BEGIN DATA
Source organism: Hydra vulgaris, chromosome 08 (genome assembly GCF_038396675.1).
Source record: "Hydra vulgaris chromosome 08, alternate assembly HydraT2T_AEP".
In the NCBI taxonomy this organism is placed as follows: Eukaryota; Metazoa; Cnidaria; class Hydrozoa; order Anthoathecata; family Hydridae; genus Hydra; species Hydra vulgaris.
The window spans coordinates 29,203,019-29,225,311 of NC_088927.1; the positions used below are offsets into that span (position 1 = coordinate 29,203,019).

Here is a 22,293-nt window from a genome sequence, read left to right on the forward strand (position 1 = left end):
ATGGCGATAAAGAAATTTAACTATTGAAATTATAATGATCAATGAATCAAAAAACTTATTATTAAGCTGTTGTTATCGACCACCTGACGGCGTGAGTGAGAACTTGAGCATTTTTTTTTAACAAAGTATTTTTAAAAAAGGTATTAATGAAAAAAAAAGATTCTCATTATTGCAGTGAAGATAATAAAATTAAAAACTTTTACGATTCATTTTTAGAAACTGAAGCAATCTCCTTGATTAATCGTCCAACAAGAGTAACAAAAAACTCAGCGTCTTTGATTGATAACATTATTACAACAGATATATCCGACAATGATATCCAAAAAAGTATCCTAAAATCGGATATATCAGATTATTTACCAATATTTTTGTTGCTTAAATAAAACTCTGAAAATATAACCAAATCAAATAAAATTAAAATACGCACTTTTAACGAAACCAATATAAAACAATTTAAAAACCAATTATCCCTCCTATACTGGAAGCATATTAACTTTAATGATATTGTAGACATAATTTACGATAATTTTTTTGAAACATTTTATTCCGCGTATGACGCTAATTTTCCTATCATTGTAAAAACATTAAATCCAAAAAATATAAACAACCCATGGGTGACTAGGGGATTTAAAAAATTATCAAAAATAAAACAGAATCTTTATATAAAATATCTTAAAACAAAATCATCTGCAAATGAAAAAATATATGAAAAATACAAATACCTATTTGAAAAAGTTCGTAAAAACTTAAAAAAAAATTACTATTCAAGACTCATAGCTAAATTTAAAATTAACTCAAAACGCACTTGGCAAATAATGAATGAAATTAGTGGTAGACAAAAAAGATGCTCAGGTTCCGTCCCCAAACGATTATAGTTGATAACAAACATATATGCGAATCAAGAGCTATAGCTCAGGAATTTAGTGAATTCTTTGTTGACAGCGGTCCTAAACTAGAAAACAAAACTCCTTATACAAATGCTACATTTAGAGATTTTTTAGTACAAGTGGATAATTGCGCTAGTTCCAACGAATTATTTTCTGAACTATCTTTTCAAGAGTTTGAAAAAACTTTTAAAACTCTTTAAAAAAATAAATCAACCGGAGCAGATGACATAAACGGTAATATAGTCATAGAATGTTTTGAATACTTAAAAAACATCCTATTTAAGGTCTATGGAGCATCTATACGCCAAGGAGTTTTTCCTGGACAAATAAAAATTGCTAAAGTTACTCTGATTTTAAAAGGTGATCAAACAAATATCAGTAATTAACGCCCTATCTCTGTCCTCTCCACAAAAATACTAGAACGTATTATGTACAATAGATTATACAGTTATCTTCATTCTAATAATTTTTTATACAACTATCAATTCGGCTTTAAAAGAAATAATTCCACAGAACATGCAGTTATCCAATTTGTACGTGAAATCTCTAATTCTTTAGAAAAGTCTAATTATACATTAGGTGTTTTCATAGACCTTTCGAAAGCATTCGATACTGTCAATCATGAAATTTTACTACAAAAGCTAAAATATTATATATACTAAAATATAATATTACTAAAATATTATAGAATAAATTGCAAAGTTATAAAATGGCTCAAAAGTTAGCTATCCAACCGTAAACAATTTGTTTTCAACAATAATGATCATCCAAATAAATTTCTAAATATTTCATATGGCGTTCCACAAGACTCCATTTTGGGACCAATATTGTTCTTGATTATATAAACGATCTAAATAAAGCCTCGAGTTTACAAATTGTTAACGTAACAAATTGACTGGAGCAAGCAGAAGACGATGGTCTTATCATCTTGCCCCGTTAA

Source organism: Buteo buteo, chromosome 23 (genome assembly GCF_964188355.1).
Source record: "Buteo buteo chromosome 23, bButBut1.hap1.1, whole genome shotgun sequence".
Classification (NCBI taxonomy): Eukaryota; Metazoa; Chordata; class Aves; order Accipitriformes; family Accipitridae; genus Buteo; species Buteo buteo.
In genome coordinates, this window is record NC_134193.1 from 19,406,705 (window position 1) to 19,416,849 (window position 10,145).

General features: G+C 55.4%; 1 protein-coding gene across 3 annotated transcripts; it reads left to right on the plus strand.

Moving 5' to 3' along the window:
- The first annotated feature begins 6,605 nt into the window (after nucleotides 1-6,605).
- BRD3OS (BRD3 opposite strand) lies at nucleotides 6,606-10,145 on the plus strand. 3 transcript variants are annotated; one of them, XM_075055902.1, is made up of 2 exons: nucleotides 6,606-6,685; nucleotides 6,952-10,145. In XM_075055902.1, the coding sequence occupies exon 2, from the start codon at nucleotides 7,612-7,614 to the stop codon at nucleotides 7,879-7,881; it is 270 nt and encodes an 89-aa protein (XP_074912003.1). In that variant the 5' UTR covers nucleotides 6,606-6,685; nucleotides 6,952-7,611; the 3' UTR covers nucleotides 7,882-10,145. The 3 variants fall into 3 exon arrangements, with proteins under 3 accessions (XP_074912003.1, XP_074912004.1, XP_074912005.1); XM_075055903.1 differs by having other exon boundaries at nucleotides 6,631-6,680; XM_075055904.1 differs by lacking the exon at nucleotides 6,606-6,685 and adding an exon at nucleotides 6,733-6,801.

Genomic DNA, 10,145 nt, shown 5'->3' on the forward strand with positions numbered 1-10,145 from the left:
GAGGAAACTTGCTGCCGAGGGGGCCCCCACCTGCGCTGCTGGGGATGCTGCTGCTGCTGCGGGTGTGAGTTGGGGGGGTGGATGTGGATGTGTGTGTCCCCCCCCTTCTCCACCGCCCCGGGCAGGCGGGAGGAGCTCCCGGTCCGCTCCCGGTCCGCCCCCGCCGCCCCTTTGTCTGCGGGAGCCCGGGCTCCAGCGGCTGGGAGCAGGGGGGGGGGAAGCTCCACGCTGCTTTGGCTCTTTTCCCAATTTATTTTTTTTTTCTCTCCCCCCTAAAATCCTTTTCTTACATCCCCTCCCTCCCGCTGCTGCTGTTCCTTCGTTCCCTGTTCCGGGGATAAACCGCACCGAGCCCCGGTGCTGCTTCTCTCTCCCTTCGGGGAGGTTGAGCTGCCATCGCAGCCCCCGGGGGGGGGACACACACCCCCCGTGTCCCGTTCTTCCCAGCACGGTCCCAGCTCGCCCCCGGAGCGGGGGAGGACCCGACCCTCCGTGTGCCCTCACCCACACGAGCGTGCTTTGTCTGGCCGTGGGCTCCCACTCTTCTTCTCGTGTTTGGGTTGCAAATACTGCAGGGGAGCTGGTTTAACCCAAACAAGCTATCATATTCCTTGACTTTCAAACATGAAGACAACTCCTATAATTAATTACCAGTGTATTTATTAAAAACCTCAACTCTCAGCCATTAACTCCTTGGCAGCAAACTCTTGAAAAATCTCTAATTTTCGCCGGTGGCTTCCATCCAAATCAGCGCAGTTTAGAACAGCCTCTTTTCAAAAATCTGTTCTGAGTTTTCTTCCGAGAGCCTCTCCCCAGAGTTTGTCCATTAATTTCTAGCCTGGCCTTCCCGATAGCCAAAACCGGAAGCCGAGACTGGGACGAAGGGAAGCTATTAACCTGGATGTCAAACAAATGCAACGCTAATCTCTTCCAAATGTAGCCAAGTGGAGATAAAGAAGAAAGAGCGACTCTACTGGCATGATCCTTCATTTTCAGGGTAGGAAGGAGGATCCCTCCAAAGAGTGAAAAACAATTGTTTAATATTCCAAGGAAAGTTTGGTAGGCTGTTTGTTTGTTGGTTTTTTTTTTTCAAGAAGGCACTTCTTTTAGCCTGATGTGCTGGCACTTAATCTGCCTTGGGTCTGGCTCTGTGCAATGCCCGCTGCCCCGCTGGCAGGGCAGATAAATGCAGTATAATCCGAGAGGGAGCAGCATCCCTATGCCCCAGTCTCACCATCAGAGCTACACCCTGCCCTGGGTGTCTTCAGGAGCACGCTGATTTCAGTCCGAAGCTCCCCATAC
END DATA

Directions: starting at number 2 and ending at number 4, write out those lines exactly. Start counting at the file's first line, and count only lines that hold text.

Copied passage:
Source record: "Hydra vulgaris chromosome 08, alternate assembly HydraT2T_AEP".
In the NCBI taxonomy this organism is placed as follows: Eukaryota; Metazoa; Cnidaria; class Hydrozoa; order Anthoathecata; family Hydridae; genus Hydra; species Hydra vulgaris.
The window spans coordinates 29,203,019-29,225,311 of NC_088927.1; the positions used below are offsets into that span (position 1 = coordinate 29,203,019).